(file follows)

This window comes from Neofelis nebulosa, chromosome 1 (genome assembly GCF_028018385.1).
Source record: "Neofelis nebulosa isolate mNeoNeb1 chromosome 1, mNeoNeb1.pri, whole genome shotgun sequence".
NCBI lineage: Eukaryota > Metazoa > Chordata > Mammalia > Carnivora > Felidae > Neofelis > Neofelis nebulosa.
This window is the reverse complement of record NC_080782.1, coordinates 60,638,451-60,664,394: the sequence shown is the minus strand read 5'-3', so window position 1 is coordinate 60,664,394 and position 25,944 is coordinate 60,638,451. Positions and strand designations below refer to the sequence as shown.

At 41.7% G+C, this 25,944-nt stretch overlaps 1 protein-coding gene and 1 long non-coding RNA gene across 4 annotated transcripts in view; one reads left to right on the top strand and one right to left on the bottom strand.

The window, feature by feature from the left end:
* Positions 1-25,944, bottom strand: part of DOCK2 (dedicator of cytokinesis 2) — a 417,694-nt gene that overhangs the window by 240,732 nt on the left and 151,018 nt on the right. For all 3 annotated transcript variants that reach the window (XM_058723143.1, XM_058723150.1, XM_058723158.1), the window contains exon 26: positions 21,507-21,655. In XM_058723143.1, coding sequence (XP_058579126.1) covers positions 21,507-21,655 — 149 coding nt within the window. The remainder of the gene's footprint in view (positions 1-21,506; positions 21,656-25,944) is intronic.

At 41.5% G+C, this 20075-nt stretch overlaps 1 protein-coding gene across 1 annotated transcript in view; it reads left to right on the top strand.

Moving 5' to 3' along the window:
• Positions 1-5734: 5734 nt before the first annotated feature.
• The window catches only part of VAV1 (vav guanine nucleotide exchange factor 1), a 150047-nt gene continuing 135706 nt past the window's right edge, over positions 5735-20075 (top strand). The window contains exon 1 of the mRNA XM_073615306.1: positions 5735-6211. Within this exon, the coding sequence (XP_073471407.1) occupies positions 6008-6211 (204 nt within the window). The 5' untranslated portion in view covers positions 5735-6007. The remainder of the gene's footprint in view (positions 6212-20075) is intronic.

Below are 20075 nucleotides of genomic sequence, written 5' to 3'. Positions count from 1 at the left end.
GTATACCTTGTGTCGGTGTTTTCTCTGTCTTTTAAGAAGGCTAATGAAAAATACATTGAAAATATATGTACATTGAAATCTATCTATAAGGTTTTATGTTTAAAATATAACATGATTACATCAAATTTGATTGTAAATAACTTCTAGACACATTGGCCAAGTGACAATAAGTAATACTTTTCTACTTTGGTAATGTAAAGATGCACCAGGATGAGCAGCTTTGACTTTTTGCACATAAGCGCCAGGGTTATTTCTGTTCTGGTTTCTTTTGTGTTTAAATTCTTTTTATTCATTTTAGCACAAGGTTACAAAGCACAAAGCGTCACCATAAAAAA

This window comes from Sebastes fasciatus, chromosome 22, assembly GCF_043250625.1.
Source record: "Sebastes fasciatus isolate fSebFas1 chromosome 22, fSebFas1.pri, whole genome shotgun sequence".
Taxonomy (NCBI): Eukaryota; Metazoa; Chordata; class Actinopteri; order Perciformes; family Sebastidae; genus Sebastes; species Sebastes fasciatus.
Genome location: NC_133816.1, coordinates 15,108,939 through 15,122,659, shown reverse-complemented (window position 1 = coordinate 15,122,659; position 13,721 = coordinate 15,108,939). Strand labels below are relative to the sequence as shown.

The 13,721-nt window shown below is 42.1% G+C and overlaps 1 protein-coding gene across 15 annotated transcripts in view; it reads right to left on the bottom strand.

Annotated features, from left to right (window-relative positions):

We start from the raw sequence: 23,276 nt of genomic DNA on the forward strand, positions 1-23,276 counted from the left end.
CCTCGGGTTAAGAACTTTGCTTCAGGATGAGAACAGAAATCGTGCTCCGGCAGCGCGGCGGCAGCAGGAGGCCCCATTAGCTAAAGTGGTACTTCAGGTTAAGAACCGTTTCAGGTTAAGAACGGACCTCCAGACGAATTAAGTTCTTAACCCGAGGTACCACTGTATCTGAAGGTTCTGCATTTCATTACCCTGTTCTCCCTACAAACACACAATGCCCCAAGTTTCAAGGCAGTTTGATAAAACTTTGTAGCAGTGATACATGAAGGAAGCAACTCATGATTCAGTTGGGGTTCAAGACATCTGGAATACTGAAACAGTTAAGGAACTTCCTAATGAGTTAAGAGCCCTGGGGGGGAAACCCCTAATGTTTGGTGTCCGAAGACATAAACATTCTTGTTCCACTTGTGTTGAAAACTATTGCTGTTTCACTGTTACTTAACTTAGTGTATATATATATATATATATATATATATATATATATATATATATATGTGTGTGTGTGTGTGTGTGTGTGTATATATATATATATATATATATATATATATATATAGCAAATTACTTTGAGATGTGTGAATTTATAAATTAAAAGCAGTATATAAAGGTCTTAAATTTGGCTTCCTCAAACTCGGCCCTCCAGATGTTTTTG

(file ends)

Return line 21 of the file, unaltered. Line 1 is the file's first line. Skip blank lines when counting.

CCTCGGGTTAAGAACTTTGCTTCAGGATGAGAACAGAAATCGTGCTCCGGCAGCGCGGCGGCAGCAGGAGGCCCCATTAGCTAAAGTGGTACTTCAGGTTAAGAACCGTTTCAGGTTAAGAACGGACCTCCAGACGAATTAAGTTCTTAACCCGAGGTACCACTGTATCTGAAGGTTCTGCATTTCATTACCCTGTTCTCCCTACAAACACACAATGCCCCAAGTTTCAAGGCAGTTTGATAAAACTTTGTAGCAGTGATACATGAAGGAAGCAACTCATGATTCAGTTGGGGTTCAAGACATCTGGAATACTGAAACAGTTAAGGAACTTCCTAATGAGTTAAGAGCCCTGGGGGGGAAACCCCTAATGTTTGGTGTCCGAAGACATAAACATTCTTGTTCCACTTGTGTTGAAAACTATTGCTGTTTCACTGTTACTTAACTTAGTGTATATATATATATATATATATATATATATATATATATATATATATGTGTGTGTGTGTGTGTGTGTGTGTATATATATATATATATATATATATATATATATATAGCAAATTACTTTGAGATGTGTGAATTTATAAATTAAAAGCAGTATATAAAGGTCTTAAATTTGGCTTCCTCAAACTCGGCCCTCCAGATGTTTTTG